Reminder: PoetryTagTime is the first ever electronic-only poetry anthology of new poems by top poets for children. You can purchase the book for 99 cents at Amazon and read it on your Kindle or through the downloadable Kindle platform for your computer, cell phone, etc.

Previously: Avis Harley

Next up: JOAN BRANSFIELD GRAHAM

Setting the Stage: Ask the kids if they have ever seen bees near flowers. What do the bees look like? What are they doing? Why might the poet (Joan Bransfield Graham) here describe a bee’s legs as “saddlebags”?

Poetry Performance:
To bring Graham’s “Buckaroo Bees” poem to life, divide the larger group into four small groups or ask for four volunteers. The first group or volunteer reads the first two lines. The second group or volunteer reads the third and fourth lines. The third group or volunteer reads the fifth line only. The fourth group or volunteer reads the sixth and seventh lines. Practice multiple times to get the staccato delivery just right.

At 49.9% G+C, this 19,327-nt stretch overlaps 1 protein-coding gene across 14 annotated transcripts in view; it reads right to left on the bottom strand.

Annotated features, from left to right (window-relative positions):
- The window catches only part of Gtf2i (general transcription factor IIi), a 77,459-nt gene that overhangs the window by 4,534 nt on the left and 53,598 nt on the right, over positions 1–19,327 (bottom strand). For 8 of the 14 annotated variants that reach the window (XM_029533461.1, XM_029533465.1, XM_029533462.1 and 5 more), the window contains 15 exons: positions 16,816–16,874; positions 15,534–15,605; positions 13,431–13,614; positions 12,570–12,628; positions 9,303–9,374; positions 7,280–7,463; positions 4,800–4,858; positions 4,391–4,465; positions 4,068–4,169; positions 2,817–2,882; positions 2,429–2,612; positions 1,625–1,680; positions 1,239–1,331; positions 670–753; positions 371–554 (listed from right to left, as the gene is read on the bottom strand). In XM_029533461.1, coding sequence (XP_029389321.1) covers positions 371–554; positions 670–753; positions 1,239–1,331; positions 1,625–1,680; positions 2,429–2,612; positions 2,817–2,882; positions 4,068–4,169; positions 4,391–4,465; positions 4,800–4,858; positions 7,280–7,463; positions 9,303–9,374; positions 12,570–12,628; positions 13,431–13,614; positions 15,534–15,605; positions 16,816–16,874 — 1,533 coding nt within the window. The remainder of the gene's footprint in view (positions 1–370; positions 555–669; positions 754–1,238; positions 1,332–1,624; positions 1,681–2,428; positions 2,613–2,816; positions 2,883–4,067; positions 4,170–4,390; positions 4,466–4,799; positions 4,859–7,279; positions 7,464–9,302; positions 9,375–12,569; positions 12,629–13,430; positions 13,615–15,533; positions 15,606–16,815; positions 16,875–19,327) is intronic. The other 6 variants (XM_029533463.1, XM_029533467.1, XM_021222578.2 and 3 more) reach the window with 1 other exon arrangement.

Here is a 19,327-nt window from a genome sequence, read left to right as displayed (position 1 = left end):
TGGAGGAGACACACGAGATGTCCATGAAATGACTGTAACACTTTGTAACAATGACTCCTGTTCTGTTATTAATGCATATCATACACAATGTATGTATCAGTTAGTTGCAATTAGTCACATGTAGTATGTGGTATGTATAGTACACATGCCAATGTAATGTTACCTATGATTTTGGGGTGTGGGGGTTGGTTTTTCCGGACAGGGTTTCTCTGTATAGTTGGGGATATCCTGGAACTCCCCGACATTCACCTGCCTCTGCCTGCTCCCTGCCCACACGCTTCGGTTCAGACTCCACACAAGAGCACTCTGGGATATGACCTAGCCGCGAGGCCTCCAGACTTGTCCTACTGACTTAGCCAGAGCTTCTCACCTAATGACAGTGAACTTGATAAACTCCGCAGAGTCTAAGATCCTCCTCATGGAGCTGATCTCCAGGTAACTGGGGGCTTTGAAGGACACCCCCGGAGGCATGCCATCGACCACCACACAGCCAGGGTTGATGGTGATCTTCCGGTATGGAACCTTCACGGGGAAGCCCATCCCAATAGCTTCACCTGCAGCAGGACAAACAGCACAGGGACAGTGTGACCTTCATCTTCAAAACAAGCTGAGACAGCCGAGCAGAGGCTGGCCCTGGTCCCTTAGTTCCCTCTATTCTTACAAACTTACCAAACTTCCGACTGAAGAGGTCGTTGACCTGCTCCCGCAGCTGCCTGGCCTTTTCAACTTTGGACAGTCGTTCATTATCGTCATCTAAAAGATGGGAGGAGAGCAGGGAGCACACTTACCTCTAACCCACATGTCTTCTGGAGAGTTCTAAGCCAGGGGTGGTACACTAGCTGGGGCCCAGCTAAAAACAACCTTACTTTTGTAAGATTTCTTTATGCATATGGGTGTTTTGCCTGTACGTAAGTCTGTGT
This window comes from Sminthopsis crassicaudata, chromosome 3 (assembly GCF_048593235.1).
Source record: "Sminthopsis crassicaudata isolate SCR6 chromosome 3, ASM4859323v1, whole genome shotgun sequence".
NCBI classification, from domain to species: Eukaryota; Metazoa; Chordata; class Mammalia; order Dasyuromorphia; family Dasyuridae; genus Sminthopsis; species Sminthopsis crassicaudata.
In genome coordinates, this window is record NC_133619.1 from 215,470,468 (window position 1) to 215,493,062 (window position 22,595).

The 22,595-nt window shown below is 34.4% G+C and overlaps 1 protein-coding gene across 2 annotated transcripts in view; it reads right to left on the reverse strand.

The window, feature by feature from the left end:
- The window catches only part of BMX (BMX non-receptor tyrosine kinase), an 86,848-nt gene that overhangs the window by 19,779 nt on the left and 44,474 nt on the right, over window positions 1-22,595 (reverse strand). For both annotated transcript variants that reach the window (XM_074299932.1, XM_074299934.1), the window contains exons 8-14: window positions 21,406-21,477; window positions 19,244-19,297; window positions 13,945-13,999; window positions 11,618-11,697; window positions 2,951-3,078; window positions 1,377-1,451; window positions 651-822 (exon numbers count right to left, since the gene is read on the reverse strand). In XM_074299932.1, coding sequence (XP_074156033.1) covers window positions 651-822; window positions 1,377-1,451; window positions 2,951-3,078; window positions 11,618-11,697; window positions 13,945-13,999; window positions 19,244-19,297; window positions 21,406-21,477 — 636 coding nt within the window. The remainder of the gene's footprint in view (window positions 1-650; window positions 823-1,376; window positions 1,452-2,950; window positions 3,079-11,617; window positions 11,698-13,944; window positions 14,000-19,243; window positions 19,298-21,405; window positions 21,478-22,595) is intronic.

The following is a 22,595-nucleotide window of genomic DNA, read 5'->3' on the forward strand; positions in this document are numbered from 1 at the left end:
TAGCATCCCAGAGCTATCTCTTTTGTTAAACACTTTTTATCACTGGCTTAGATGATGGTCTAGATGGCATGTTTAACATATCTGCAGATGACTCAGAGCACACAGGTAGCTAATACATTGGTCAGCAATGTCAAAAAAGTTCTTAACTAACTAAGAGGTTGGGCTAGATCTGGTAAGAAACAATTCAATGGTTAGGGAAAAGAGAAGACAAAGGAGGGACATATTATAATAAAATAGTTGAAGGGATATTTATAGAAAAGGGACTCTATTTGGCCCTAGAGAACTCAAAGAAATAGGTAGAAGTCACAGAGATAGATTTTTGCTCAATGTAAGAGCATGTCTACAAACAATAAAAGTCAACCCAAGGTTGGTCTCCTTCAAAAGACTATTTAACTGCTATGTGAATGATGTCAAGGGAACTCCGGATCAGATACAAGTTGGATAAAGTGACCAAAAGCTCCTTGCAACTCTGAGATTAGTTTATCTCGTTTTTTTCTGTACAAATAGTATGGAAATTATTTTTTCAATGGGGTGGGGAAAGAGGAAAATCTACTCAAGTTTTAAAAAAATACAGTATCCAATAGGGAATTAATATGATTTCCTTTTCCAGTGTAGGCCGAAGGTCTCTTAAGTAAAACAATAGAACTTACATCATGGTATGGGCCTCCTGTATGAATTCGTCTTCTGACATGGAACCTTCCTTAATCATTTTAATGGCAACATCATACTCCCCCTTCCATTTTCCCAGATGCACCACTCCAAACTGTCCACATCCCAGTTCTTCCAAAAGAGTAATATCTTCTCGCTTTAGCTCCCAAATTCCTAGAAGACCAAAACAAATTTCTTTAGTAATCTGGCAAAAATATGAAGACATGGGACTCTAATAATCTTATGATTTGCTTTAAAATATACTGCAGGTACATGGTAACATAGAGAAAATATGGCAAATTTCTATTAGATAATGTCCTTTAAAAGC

Just for Fun:
Join the kids in researching what a magnolia blossom looks like, where it can be found, where the pollen is located in the blossom, etc. If possible, bring a real or artificial magnolia flower to share. Since the poem is very short, see if you can write each line of the poem on a separate petal of the (artificial) magnolia flower (in order, if possible).

Poem Links: Here are key words that connect this poem with other poems in the PoetryTagTime collection:
Bees
Flowers
Wind
Body
Bugs

Buy the book now, so you can share each poem along with the ideas and activities that follow here.

Next up for PoetryTagTime: David Harrison


Posting (not poem) by Sylvia M. Vardell © 2011. All rights reserved.

Friday, April 15, 2011